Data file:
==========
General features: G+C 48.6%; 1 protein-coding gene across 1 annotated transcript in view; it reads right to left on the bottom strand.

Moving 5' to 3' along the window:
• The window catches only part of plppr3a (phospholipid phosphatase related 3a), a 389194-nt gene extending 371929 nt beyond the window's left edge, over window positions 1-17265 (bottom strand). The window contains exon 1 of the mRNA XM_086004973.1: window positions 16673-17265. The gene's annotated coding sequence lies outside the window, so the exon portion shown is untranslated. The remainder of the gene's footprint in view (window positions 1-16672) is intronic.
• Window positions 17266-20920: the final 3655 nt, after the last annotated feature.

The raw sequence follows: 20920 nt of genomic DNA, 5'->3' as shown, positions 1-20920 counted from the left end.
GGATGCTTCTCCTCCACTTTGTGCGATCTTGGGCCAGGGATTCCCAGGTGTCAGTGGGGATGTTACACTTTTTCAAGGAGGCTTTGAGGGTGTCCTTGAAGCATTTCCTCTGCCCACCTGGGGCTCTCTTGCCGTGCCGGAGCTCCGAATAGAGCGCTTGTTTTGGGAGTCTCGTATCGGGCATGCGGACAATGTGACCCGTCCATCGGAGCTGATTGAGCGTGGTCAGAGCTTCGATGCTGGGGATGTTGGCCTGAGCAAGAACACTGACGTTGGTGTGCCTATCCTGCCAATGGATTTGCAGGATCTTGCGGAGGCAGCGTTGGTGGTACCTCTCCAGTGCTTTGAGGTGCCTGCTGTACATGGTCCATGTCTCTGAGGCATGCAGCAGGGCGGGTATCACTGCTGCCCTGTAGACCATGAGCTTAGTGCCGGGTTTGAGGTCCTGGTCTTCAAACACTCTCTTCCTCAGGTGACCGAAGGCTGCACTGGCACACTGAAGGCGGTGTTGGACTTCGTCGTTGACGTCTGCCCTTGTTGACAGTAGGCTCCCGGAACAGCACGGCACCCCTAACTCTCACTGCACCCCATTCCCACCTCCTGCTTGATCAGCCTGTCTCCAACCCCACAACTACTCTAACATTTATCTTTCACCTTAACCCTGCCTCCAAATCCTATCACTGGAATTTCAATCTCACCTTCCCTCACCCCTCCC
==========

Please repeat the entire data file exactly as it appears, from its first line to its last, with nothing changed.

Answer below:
General features: G+C 48.6%; 1 protein-coding gene across 1 annotated transcript in view; it reads right to left on the bottom strand.

Moving 5' to 3' along the window:
• The window catches only part of plppr3a (phospholipid phosphatase related 3a), a 389194-nt gene extending 371929 nt beyond the window's left edge, over window positions 1-17265 (bottom strand). The window contains exon 1 of the mRNA XM_086004973.1: window positions 16673-17265. The gene's annotated coding sequence lies outside the window, so the exon portion shown is untranslated. The remainder of the gene's footprint in view (window positions 1-16672) is intronic.
• Window positions 17266-20920: the final 3655 nt, after the last annotated feature.

The raw sequence follows: 20920 nt of genomic DNA, 5'->3' as shown, positions 1-20920 counted from the left end.
GGATGCTTCTCCTCCACTTTGTGCGATCTTGGGCCAGGGATTCCCAGGTGTCAGTGGGGATGTTACACTTTTTCAAGGAGGCTTTGAGGGTGTCCTTGAAGCATTTCCTCTGCCCACCTGGGGCTCTCTTGCCGTGCCGGAGCTCCGAATAGAGCGCTTGTTTTGGGAGTCTCGTATCGGGCATGCGGACAATGTGACCCGTCCATCGGAGCTGATTGAGCGTGGTCAGAGCTTCGATGCTGGGGATGTTGGCCTGAGCAAGAACACTGACGTTGGTGTGCCTATCCTGCCAATGGATTTGCAGGATCTTGCGGAGGCAGCGTTGGTGGTACCTCTCCAGTGCTTTGAGGTGCCTGCTGTACATGGTCCATGTCTCTGAGGCATGCAGCAGGGCGGGTATCACTGCTGCCCTGTAGACCATGAGCTTAGTGCCGGGTTTGAGGTCCTGGTCTTCAAACACTCTCTTCCTCAGGTGACCGAAGGCTGCACTGGCACACTGAAGGCGGTGTTGGACTTCGTCGTTGACGTCTGCCCTTGTTGACAGTAGGCTCCCGGAACAGCACGGCACCCCTAACTCTCACTGCACCCCATTCCCACCTCCTGCTTGATCAGCCTGTCTCCAACCCCACAACTACTCTAACATTTATCTTTCACCTTAACCCTGCCTCCAAATCCTATCACTGGAATTTCAATCTCACCTTCCCTCACCCCTCCC